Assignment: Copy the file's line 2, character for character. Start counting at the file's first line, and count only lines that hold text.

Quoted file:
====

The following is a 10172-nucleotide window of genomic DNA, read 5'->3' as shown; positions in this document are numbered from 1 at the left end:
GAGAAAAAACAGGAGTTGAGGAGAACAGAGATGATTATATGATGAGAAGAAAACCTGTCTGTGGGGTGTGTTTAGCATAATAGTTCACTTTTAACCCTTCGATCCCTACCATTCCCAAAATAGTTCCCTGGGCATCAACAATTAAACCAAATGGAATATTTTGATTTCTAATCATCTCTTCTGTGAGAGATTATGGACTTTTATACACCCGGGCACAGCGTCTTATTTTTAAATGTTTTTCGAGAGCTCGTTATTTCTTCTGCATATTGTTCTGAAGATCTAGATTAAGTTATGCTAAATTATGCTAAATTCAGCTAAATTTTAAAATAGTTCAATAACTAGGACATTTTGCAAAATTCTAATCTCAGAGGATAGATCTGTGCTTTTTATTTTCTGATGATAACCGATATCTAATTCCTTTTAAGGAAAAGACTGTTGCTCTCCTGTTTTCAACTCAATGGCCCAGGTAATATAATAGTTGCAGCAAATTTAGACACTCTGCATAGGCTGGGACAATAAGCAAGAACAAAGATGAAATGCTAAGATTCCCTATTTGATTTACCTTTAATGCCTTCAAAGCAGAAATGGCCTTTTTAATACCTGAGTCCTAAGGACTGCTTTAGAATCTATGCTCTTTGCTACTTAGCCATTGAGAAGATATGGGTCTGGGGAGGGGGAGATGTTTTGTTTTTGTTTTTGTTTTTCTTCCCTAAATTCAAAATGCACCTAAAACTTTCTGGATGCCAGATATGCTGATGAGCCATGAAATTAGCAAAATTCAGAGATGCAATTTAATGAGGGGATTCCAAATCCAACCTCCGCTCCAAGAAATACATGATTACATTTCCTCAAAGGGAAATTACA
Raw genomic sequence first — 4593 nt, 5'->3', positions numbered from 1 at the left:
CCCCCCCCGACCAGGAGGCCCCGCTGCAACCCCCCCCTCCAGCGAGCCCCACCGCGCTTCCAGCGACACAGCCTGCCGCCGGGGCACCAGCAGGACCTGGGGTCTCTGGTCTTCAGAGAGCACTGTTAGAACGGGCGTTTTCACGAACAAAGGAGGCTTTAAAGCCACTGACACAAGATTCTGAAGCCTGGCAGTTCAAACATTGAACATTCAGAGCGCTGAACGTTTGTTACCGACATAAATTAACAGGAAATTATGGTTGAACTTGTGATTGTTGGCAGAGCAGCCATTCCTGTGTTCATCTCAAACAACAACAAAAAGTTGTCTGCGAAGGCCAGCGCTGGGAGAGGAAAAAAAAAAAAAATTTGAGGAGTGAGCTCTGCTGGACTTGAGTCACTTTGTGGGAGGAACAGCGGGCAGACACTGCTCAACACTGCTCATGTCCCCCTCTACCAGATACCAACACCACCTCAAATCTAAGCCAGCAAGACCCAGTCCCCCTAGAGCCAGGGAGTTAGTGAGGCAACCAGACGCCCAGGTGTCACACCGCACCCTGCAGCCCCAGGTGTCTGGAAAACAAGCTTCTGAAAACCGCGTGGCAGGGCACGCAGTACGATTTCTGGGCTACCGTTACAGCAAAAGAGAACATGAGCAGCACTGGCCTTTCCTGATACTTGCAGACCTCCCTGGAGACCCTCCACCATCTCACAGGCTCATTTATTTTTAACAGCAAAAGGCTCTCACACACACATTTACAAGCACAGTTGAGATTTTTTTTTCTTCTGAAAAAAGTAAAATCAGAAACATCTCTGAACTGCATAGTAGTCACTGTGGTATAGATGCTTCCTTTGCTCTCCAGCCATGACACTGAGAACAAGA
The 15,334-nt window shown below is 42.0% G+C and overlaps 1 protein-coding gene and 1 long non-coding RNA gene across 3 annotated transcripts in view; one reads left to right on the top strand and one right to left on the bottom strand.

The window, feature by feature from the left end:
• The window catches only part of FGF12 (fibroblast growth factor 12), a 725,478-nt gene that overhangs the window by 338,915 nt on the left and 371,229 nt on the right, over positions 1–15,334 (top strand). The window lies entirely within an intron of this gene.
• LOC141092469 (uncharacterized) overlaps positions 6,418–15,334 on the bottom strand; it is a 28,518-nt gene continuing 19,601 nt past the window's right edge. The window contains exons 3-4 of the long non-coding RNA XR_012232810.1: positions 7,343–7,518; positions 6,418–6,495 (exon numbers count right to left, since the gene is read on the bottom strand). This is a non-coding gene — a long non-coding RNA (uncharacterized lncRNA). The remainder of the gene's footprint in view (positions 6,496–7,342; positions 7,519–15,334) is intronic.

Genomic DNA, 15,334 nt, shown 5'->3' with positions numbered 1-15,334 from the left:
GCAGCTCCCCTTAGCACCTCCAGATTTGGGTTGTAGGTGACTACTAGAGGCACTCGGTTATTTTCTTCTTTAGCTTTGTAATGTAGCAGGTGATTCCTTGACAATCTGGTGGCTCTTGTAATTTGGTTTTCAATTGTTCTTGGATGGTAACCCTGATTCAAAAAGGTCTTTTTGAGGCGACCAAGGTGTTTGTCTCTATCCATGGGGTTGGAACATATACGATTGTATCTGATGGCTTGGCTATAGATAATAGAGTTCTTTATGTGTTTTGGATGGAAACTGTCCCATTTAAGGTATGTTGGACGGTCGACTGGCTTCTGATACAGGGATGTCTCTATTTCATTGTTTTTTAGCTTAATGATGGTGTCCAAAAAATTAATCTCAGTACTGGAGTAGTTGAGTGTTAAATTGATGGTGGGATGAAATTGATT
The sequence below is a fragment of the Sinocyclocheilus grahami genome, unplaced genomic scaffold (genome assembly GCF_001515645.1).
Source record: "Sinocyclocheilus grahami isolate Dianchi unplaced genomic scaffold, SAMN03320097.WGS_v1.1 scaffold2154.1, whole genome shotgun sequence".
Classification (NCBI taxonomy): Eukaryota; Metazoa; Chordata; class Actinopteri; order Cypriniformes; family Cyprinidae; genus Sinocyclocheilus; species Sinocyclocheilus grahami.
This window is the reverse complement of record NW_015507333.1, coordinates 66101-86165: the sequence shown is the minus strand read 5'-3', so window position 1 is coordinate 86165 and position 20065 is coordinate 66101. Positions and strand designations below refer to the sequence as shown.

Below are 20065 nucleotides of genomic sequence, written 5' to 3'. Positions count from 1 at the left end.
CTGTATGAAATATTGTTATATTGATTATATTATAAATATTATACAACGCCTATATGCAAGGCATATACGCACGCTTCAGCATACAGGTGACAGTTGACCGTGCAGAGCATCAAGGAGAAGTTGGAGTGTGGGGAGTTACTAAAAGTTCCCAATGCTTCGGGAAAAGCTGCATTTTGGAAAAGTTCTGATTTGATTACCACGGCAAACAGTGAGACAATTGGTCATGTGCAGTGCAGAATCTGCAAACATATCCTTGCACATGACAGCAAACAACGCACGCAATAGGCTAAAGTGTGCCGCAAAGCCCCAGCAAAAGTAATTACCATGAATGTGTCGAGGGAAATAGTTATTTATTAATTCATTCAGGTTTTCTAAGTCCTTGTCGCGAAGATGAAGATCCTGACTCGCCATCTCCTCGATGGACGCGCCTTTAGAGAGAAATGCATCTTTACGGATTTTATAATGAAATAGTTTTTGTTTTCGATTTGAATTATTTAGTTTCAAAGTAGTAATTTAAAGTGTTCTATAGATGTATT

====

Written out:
GAGAAAAAACAGGAGTTGAGGAGAACAGAGATGATTATATGATGAGAAGAAAACCTGTCTGTGGGGTGTGTTTAGCATAATAGTTCACTTTTAACCCTTCGATCCCTACCATTCCCAAAATAGTTCCCTGGGCATCAACAATTAAACCAAATGGAATATTTTGATTTCTAATCATCTCTTCTGTGAGAGATTATGGACTTTTATACACCCGGGCACAGCGTCTTATTTTTAAATGTTTTTCGAGAGCTCGTTATTTCTTCTGCATATTGTTCTGAAGATCTAGATTAAGTTATGCTAAATTATGCTAAATTCAGCTAAATTTTAAAATAGTTCAATAACTAGGACATTTTGCAAAATTCTAATCTCAGAGGATAGATCTGTGCTTTTTATTTTCTGATGATAACCGATATCTAATTCCTTTTAAGGAAAAGACTGTTGCTCTCCTGTTTTCAACTCAATGGCCCAGGTAATATAATAGTTGCAGCAAATTTAGACACTCTGCATAGGCTGGGACAATAAGCAAGAACAAAGATGAAATGCTAAGATTCCCTATTTGATTTACCTTTAATGCCTTCAAAGCAGAAATGGCCTTTTTAATACCTGAGTCCTAAGGACTGCTTTAGAATCTATGCTCTTTGCTACTTAGCCATTGAGAAGATATGGGTCTGGGGAGGGGGAGATGTTTTGTTTTTGTTTTTGTTTTTCTTCCCTAAATTCAAAATGCACCTAAAACTTTCTGGATGCCAGATATGCTGATGAGCCATGAAATTAGCAAAATTCAGAGATGCAATTTAATGAGGGGATTCCAAATCCAACCTCCGCTCCAAGAAATACATGATTACATTTCCTCAAAGGGAAATTACA